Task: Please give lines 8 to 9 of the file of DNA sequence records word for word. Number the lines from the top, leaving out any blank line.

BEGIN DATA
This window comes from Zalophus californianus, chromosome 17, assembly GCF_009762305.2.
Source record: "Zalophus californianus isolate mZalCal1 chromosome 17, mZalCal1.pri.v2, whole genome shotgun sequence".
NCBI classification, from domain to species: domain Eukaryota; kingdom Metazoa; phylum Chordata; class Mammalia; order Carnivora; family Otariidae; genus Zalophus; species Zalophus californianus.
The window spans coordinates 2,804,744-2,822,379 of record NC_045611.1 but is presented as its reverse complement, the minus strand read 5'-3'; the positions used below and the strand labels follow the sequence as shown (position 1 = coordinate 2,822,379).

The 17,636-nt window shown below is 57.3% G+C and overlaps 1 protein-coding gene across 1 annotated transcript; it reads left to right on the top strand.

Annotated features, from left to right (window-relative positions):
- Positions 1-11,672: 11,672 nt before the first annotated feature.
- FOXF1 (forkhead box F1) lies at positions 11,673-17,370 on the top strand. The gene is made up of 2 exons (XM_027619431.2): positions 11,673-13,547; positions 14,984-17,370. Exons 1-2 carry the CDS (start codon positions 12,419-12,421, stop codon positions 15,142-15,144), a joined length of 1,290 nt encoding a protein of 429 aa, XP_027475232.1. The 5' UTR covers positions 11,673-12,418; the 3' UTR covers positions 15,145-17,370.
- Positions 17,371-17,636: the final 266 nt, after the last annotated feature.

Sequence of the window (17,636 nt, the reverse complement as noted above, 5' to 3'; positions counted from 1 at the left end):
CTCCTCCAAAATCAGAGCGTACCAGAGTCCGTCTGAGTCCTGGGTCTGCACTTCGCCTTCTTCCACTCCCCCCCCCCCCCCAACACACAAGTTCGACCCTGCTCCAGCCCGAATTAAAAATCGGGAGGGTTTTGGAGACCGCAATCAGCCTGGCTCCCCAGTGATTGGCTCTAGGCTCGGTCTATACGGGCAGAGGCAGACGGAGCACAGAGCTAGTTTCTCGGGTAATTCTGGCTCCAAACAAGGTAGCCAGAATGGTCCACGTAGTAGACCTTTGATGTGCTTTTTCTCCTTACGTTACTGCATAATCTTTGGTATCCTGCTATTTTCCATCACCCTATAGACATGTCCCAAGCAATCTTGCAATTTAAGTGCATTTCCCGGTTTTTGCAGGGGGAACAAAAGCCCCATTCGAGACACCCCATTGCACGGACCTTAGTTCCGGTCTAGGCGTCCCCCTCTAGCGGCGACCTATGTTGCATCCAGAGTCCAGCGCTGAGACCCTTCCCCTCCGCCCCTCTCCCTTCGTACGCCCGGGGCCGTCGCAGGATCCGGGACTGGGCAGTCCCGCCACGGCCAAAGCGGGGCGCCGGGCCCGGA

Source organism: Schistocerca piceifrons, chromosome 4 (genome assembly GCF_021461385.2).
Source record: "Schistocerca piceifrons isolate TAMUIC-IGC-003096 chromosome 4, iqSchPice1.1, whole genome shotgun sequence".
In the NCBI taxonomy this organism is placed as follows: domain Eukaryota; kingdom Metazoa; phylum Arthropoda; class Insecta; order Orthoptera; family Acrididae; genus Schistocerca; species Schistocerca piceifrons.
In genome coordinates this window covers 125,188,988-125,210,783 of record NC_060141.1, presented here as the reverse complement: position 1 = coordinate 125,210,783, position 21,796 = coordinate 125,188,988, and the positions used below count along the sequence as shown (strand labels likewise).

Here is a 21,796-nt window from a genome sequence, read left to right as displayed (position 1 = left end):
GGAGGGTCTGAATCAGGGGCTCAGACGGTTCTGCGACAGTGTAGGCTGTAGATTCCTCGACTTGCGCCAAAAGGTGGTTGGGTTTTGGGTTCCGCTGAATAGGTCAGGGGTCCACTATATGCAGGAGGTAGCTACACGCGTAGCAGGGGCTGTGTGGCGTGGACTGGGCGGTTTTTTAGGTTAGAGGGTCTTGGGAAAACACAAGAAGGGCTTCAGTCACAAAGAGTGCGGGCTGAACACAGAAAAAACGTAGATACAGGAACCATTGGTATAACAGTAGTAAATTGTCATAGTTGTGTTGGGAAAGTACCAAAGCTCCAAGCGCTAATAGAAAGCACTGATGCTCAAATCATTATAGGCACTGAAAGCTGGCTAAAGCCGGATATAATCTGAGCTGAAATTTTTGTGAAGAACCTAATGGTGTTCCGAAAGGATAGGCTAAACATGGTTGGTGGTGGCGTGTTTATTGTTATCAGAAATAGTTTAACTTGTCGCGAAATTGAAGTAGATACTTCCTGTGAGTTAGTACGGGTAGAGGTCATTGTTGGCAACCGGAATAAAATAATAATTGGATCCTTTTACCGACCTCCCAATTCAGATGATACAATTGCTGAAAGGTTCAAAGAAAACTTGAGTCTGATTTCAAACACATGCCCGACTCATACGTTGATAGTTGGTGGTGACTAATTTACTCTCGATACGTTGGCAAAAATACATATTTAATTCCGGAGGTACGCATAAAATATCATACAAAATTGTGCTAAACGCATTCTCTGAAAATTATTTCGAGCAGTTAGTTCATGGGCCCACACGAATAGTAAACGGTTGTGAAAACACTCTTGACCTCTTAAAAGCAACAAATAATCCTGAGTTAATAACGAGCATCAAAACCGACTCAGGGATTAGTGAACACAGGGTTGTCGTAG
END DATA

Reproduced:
- FOXF1 (forkhead box F1) lies at positions 11,673-17,370 on the top strand. The gene is made up of 2 exons (XM_027619431.2): positions 11,673-13,547; positions 14,984-17,370. Exons 1-2 carry the CDS (start codon positions 12,419-12,421, stop codon positions 15,142-15,144), a joined length of 1,290 nt encoding a protein of 429 aa, XP_027475232.1. The 5' UTR covers positions 11,673-12,418; the 3' UTR covers positions 15,145-17,370.
- Positions 17,371-17,636: the final 266 nt, after the last annotated feature.